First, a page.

But, if I’m being really honest with you, my wife and I were eager to join them in their cause, but on another row, because we had an important lunch appointment and four kids to get from the other building and about 15 minutes to get all of that done, so we wanted to be able to leave quickly.
But, from the balcony, I was seeing things from a whole new perspective: I was seeing our services through the eyes of the late and lost.
As I said. . . I love this Church. It’s full of loving and considerate people. This church and this church’s leadership have a heart–and a plan–to reach lost people for Christ, but this church–like every other church I’ve been a part of–has some issues that need some attention. That being said . . . if yesterday had been my first visit to Christ’s Church, I probably would not be coming back.
It was an uncomfortable, but preventable experience. No one should have this experience in Christ’s Church or your church. I think it’s easier to fix than you might suspect.
I am going to offer the following solutions to our leadership team this week. Maybe some of these solutions will be helpful to you and your congregation.
- Mobilize the Immobile Membership: We need to communicate to our members that we expect them to move and make room for any and all late-comers. Our comfort is not the priority. We must create an expectation that all of our members will move, or even stand, if that’s what it takes to make room one more guest. People must be prepared to slide in and slide down without being asked to do so. Anyone who’s ever been to Walt Disney World knows the routine when you enter any theater. The cast member on the microphone will say, “Please move completely across the row to your left making room for as many people as possible to to enter the theater. Please don’t stop in the middle of the row. Keep moving to your left, so everyone will have a chance to enjoy the show.” Invariably a family, or couple, will plop down on the near end or in the middle seats of the row and expect everyone to climb over them so they can have the best seats, compelling the cast member to repeat the announcement requesting everyone to not stop in the middle of the rows. We must always be willing to make room for anyone and everyone who has come to connect with God and his people.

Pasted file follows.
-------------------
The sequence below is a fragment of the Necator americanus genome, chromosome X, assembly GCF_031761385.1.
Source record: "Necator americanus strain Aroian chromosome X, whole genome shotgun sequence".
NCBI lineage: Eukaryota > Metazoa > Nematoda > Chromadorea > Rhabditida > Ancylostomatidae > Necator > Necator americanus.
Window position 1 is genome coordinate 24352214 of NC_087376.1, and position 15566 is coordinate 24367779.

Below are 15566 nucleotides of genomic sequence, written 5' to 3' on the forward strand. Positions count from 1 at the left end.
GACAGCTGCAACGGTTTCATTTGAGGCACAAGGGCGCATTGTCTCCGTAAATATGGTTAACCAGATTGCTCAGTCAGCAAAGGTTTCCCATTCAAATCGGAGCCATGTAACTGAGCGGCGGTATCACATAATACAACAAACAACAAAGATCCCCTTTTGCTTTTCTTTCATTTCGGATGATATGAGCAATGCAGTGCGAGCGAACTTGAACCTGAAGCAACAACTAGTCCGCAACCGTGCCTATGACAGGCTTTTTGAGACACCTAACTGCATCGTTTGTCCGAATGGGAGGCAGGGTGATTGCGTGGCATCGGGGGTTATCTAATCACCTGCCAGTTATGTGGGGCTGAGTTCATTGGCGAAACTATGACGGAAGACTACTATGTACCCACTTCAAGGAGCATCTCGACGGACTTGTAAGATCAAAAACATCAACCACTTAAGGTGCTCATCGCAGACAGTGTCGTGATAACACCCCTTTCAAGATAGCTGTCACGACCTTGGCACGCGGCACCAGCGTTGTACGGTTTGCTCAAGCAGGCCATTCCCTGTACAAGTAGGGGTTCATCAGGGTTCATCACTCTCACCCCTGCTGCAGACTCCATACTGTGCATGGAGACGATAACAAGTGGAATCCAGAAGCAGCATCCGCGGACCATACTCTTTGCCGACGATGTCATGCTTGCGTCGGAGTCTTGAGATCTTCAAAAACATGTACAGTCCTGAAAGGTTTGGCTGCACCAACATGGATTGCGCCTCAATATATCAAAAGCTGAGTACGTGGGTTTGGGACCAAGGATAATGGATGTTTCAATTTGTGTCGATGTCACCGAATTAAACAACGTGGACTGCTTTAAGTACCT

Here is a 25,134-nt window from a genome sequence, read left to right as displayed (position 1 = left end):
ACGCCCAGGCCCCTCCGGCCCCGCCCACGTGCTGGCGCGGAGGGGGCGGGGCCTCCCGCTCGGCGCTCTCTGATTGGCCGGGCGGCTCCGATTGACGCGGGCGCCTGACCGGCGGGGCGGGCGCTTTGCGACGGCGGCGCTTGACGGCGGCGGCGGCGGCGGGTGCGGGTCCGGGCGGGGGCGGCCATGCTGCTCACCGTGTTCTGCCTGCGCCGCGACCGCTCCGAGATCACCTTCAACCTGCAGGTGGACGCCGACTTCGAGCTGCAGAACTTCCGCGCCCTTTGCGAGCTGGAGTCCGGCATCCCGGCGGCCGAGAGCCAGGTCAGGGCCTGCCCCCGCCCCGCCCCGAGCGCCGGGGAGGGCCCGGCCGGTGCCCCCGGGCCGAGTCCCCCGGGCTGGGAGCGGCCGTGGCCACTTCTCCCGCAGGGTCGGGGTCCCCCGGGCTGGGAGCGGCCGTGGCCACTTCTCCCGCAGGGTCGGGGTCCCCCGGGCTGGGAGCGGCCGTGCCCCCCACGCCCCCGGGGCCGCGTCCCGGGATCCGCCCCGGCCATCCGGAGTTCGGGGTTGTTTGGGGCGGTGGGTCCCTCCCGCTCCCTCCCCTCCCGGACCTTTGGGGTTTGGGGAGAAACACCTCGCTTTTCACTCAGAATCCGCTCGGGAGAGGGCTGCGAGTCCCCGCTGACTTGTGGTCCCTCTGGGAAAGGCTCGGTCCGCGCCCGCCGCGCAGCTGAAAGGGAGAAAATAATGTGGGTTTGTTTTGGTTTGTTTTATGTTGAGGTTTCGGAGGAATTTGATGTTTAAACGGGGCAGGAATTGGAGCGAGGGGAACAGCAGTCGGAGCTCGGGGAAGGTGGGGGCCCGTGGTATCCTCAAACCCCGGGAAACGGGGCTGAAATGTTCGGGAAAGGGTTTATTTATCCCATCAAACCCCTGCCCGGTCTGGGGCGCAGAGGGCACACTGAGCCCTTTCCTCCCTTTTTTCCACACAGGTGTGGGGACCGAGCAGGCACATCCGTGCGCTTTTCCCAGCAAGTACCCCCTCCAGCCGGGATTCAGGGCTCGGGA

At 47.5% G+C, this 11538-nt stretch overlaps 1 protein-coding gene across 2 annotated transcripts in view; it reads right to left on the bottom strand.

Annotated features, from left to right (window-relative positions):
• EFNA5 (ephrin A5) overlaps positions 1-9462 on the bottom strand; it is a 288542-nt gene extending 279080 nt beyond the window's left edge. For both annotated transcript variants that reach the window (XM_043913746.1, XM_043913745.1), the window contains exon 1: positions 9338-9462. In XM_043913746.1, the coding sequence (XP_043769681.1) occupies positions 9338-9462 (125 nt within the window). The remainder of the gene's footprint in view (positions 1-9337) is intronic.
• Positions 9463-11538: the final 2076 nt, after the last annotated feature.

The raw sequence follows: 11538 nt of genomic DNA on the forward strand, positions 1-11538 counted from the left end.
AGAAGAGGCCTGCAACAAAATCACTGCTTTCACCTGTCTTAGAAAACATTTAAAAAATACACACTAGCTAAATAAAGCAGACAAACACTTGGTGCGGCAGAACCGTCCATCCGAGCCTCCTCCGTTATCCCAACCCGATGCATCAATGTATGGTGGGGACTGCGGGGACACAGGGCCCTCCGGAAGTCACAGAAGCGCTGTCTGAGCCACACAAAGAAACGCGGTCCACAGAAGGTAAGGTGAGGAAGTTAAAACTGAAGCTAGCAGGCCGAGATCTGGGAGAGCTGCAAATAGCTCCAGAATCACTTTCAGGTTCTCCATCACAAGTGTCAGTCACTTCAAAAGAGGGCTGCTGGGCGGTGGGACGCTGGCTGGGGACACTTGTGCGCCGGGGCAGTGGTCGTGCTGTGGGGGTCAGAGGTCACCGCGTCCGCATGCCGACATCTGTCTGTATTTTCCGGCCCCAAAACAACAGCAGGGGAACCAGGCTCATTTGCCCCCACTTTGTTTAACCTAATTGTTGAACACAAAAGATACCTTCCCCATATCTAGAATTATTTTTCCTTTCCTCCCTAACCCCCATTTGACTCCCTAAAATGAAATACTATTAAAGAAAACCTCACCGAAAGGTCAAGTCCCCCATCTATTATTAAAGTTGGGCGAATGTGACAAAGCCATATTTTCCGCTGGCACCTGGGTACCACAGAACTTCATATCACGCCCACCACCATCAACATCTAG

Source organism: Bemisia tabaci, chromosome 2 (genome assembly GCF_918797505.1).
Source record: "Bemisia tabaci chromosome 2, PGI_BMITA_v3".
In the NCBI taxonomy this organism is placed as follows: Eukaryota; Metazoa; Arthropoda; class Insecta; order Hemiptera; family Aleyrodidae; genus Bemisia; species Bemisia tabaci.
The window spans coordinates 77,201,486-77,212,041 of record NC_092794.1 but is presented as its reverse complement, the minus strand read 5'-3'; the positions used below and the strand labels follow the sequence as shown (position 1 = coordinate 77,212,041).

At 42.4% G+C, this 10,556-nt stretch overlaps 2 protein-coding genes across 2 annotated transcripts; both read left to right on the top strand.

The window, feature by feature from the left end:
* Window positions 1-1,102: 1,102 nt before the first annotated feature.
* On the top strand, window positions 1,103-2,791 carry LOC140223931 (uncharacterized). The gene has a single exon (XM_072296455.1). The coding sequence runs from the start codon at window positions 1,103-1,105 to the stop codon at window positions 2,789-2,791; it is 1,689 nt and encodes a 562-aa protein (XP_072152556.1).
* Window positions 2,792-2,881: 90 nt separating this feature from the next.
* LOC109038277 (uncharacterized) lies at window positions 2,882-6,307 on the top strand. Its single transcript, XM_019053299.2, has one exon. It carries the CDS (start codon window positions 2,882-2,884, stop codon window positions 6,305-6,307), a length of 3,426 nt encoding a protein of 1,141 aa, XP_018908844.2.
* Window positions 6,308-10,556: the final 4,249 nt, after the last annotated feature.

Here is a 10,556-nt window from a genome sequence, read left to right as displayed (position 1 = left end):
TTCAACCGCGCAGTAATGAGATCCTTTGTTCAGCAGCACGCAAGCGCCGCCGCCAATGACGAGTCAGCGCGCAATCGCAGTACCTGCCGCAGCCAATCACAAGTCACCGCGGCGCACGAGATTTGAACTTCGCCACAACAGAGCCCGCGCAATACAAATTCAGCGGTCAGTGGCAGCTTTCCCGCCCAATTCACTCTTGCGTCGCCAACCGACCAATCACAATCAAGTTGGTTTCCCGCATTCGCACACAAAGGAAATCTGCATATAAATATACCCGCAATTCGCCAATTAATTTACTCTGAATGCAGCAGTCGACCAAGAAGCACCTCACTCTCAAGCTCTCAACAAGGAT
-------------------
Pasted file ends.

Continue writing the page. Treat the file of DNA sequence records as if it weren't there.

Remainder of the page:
- Ask the Ushers to “Ush”: We have excellent ushers who do a great job before and a few minutes after the service starts, but they are also responsible for serving, so they aren’t free to “ush” throughout the entire service. I think we need to assign at least one usher at each entrance to be available to “ush” throughout the entire service to direct late-comers to available seating, or to compel one of the “pew-ends” to slide over and make room.
- Guest-Seating: Most churches have (or should have) parking spaces designated for first-time guests, but I don’t know of any churches that have seats in the auditorium designated for first-time guests. Maybe the reason is because this is a terrible idea. I don’t know, but I think it could be done in a way that ensures all late-coming guests always have a seat. Guests do not want–and should not be–identified publicly, or put on “the spot” as “guests” before the entire congregation, so this would have to be handled tactfully, but I think we could have a few rows, or maybe an entire section, subtly designated as “Guest Seating.”
- Saving Souls, Not Seats: We need to tune–and turn–the hearts of our core membership to the need of lost people for not just salvation . . . but also for seats! I understand the need to save seats for a spouse who is dropping off kids in the nursery, or parking the car on a rainy day, or serving communion, and I especially understand–and encourage–saving a seat for a guest whom you’ve invited to church, but what I don’t understand is an unwillingness to sacrifice the seat of a Christian loved-one for an hour (every once in a while) if that’s what it takes to make room for a guest to hear the Gospel. We have the potential, through a little sacrifice, to make a great and positive impression. Let’s be realistic . . . it doesn’t happen every week, but when a guests asks if any seat next to us is “saved” we should always be willing to say with a smile, “Yes. For you.” Imagine how good this would make both of you feel.
These are just some thoughts that were generated when I saw our services from a whole new perspective. Next Sunday, you might want to walk in late, sit in the back, and see if you don’t see your services in a whole new way.